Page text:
• Assistive technology

    • For example:
    • Please keep in mind that apps, extensions, and other technologies improve and change quickly. Some will move from free to paid and some will discontinue as another technology rivals it. 
  • Clarify or simplify directions

  • Highlight essential information

  • Develop reading guides

  • Provide a copy of lecture notes

  • Use step by step instructions

  • Use of graphic organizers

  • Use cues to denote important items

  • Display work samples

  • Peer learning

  • Flexible work times

  • Provide additional practice

  • Adjust or substitute assignments

What intervention resources are available to support students exhibiting characteristics of dyslexia?

Every school in our system has teachers trained to administer the dyslexia-specific screening assessment. We also have teachers in each school trained to implement a variety of dyslexia specific interventions. In addition, all of our district Instructional Partners are trained to administer the dyslexia specific screening assessment and to implement dyslexia specific interventions. Dyslexia specific resources available in our district are below:

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  • Bookshare

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    • What is Bookshare?

      Bookshare opens up the world of reading for people with print disabilities. If you cannot read traditional print books because of a visual impairment, physical disability or severe learning disability, Bookshare can help. Their books are “accessible,” which means you can read their books many different ways.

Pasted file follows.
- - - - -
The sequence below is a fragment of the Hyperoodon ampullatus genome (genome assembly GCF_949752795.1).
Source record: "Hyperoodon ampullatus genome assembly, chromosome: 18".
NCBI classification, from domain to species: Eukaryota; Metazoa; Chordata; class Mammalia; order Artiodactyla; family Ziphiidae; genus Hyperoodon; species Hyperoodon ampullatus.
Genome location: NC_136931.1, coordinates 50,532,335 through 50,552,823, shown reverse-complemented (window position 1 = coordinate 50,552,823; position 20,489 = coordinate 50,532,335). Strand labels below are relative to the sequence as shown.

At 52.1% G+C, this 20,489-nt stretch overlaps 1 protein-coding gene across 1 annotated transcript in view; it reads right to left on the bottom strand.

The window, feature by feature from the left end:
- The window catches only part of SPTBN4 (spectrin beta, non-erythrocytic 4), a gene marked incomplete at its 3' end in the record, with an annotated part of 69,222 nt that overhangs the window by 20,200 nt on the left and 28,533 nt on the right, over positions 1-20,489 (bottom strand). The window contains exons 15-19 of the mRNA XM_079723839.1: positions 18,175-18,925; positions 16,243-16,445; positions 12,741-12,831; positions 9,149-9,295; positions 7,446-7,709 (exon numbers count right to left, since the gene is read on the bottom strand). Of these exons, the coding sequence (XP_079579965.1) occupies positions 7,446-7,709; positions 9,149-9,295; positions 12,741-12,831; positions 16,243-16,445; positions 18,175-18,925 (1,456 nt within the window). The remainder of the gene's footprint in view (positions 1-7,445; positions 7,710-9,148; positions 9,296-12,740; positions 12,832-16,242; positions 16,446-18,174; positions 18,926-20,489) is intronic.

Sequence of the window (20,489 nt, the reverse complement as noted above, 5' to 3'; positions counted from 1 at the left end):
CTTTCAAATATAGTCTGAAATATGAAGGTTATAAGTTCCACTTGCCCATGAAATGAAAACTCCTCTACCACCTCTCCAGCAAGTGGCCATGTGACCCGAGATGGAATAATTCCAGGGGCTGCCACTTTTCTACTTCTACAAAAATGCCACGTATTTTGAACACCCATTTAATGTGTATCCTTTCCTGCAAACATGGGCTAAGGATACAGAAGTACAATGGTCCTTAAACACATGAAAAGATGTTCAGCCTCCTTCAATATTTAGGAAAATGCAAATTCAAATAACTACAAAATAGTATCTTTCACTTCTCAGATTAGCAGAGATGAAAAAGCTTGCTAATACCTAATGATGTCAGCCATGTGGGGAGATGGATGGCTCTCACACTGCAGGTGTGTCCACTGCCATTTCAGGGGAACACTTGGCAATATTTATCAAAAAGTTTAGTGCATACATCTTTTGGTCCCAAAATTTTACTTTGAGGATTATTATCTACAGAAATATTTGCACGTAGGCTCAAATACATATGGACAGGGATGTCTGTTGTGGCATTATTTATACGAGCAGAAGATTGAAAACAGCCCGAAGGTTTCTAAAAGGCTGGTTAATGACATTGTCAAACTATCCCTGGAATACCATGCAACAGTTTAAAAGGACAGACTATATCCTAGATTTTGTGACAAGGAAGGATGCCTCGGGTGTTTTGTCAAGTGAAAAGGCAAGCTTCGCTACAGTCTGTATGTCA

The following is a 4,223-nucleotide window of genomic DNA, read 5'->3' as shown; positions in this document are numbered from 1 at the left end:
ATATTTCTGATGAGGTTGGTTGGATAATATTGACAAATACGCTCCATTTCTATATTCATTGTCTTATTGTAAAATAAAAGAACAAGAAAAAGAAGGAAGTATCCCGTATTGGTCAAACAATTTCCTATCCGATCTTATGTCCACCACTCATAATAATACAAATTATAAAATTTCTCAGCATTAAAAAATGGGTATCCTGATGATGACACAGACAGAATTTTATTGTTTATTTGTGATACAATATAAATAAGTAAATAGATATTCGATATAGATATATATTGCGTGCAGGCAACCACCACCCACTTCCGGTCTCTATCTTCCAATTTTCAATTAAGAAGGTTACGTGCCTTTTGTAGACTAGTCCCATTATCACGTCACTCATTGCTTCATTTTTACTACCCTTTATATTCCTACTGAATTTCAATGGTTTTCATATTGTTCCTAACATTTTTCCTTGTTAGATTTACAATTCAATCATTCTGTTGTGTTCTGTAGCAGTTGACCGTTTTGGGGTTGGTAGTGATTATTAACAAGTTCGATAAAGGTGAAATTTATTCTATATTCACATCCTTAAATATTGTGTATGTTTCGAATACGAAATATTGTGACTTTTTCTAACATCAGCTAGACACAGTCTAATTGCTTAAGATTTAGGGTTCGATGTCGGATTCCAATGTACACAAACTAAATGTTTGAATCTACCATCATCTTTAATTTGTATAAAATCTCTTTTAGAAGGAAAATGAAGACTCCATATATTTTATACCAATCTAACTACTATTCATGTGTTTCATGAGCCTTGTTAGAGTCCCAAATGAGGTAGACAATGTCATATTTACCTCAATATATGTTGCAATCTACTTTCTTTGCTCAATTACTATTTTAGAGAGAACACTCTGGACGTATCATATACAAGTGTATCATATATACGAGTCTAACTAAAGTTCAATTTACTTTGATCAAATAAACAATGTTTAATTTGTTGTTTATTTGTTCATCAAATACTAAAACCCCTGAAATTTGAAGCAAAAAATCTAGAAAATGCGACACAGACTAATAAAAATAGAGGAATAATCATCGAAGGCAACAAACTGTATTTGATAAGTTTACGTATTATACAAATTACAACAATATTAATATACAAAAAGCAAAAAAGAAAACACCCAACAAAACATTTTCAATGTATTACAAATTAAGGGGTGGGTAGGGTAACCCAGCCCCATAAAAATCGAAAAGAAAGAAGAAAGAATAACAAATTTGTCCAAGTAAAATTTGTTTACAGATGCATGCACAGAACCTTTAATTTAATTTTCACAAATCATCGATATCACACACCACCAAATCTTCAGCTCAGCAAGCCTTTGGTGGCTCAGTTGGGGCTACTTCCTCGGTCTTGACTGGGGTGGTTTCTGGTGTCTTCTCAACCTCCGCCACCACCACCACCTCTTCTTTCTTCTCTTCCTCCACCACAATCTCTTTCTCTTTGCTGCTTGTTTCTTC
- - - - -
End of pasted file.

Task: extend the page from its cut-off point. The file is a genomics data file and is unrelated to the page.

• What does it cost?

      Bookshare is free to US Students that can provide a documentation (such as, but not limited to, an IEP, 504, or RtI plan) that confirms you have a print disability that severely inhibits or prevents you from reading traditional print materials.

    • How do I sign myself or my child up?

      It’s easy! Go to and click “Sign Up Today,” to create an account.

      Be sure to have your documentation ready to fax, email, or scan in.  Bookshare is only free with provided valid documentation of a print interference.

    • What do I have access to once I am in?

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    • What is the difference between an individual account and an organizational account?

      An organizational account is for US schools, school systems, or other organizations. Schools can also create accounts for students and add materials, but the parent would not have access or control over the material.

      An individual account is for US citizens that can provide proof of a print interference. The individual can access and load their own material when needed

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      • Listen to books with high quality text-to-speech voices

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      • Read with digital braille or enlarged fonts

      • Create physical braille or large print

      • Read directly from your Internet browser

    • (Information was sourced from

Web Resources

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The Madison City Board of Education does not discriminate on the basis of race, color, national origin, sex, disability, religion, or age in its programs and activities, and provides equal access to the Boy Scouts and other designated youth groups. The following person(s) have been designated to handle inquiries regarding non-discrimination policies: Coordinator of Personnel; 211 Celtic Drive, Madison, AL. 35758. 256-464-8370 Ext. 10231. Links outside of our server: The Board of Education for Madison City Schools in no way endorses or supports any web site link provided here. Content of the sites is not guaranteed by the School System, and users select and view these links at their own risk.